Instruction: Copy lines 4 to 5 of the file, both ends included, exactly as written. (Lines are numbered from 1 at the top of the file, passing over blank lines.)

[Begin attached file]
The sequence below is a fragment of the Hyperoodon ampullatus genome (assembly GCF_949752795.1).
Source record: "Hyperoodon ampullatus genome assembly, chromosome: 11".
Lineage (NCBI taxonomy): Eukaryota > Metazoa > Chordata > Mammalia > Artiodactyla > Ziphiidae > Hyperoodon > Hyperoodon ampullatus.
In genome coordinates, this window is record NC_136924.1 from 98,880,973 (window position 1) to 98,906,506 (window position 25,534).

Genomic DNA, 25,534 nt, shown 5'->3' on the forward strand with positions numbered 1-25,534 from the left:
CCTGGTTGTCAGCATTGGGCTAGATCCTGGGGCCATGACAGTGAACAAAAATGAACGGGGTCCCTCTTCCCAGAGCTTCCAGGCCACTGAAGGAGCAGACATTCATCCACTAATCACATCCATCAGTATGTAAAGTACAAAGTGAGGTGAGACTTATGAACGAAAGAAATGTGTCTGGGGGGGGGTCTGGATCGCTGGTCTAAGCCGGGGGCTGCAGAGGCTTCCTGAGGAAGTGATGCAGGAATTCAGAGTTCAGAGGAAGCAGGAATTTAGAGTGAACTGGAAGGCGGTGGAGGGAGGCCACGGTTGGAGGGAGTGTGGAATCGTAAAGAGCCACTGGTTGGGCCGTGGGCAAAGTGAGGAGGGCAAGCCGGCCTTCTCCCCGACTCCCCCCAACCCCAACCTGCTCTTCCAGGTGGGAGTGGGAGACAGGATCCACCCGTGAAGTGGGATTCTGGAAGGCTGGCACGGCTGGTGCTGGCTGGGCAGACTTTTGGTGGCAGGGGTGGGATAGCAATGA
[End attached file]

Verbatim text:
In genome coordinates, this window is record NC_136924.1 from 98,880,973 (window position 1) to 98,906,506 (window position 25,534).

Genomic DNA, 25,534 nt, shown 5'->3' on the forward strand with positions numbered 1-25,534 from the left: